Welcome to Room‘s look at women and spirituality. I had been looking forward to working on this issue for a long time, but I didn’t really know what it might attract from writers. Spirituality is such an intensely personal topic that to try and define ahead of time what I was hoping for would have been very difficult, and would have placed limitations on what might or might not work in the issue.
Then the manuscripts started arriving. The first two came within a couple of days of each other: Emily McGiffin’s poem “Learning Swadeshi,” which opens this issue, and Casey Wolf’s “The Corpse Pose,” which closes it. With a beginning and an ending in my hands, I knew the process was safely on its way.
Now, months later, the issue is in all our hands. Our stunning cover is the work of noted Coast Salish artist Susan Point, who is also the subject of our interview, and Susan McCaslin touches on the idea of “sex-plus” in her essay on bridal mysticism which examines the Bible’s Song of Songs and the life of the sixteenth-century Spanish mystic Teresa of Avila.
The interior artwork is by Mélanie Rocan, Martha Jane Petersen, and Freda Pagani; we’ve chosen images of theirs that reveal the inner worlds of women in various stages of their lives. In the only creative non-fiction piece in this issue, Heidi Grogan looks at the spirituality of scars.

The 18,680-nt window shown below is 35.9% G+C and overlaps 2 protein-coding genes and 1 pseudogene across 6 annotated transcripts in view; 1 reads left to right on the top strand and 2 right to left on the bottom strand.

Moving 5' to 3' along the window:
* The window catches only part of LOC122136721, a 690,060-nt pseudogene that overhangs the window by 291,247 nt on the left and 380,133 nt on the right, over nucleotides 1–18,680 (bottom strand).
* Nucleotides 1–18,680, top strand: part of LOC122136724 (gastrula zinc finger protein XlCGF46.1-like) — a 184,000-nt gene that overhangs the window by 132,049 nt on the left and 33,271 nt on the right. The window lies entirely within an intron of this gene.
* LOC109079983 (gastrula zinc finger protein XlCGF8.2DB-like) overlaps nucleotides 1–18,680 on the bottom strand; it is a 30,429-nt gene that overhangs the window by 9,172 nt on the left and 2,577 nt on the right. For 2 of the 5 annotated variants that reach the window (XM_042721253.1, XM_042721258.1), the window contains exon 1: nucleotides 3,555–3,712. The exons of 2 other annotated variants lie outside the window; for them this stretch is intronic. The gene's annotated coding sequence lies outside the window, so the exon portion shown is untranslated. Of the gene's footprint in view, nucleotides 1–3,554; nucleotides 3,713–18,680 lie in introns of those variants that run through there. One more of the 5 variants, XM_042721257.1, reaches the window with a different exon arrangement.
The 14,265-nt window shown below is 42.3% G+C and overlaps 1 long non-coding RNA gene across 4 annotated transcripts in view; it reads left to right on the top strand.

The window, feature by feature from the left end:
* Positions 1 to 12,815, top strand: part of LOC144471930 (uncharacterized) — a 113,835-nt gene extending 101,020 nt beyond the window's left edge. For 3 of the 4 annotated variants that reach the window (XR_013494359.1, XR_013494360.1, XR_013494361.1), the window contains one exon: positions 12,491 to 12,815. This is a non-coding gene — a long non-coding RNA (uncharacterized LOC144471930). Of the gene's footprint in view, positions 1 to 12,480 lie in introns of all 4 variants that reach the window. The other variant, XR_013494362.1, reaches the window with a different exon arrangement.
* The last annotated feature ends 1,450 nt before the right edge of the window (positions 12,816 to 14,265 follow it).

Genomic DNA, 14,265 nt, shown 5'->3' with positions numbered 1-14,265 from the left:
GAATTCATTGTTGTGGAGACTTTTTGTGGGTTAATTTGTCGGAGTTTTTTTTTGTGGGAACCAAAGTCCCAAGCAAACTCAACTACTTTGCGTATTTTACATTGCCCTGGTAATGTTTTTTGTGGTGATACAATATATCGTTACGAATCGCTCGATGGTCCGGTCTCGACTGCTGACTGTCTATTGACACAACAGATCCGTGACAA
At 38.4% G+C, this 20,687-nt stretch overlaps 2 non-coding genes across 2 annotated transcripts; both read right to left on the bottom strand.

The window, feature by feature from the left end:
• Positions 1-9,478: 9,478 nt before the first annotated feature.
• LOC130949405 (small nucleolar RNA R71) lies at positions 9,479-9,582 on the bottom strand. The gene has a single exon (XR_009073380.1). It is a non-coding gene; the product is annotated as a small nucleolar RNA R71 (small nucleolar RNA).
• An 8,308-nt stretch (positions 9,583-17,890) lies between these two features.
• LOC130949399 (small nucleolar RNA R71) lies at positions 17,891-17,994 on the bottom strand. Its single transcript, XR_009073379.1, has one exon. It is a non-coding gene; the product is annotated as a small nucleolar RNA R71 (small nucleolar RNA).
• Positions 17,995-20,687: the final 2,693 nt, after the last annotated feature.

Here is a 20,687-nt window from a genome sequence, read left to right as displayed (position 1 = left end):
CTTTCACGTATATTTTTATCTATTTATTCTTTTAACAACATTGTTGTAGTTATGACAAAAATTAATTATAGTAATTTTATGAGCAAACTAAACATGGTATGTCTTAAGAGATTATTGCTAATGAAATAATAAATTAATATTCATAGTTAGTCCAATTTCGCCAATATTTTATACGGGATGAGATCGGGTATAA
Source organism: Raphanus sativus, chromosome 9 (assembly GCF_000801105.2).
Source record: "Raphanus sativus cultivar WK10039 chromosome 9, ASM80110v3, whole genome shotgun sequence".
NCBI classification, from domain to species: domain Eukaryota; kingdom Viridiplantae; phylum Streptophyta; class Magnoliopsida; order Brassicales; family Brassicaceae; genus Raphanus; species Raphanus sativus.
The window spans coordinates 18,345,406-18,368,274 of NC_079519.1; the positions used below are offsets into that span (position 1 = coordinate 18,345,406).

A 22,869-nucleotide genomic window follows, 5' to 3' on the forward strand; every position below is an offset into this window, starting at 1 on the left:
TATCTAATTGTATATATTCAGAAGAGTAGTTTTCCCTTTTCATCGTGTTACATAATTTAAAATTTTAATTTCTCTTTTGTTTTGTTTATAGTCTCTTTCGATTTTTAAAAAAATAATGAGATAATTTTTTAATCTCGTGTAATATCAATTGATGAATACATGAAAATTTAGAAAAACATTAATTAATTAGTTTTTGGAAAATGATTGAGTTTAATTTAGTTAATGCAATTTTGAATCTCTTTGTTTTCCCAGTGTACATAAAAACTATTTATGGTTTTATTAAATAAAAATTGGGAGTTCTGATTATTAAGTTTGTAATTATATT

There are certain themes common to any discussion of spirituality. Poets Carolina Corcoran and Mary Christine Delea present two different views of God. Marina Blokker’s poem “Go North” brings us all the way to nature, and Lisa Shatzky’s focus is music. Her violin player “trembles, his blood / is in the wood / and the wood is on fire / and the fire is in your life.” Music is also the central image of Pamela Porter’s poem “Seeking and Finding.”
In the fiction of Kimberley Alcock, Fran Kimmel, and Holley Rubinsky, we meet three remarkable women, each of whom sees herself and her world quite differently from how those closest to her see her. Michele Serwatuk’s “My Eyes are Dim” tells the story of the inner strength that can come in the face of disaster and tragedy—in this case, the recent earthquake in Haiti.
The women in Marie-Claude Bourjon’s story “Finis Terra” and Carla MajPleger’s poem “Before the Snow” are both dealing with death, whether their own or a partner’s. And the child in M. E. Csamer’s “Nocturne” is facing himself “in the dark / in the place of beginning, / where self is latent.”
We have not forgotten the themes of bodywork and soulwork. They are represented here too in our RoomRecommends, BackRoom, and RoomMate.
We hope you enjoy the work in this issue as much as Brigid and I did in putting it together for you—and for ourselves also. As Michelle Barker says in her poem “Unanswered Prayer,” “Here come the honeybees / looking for sweetness / let them find you / and dance for joy.”
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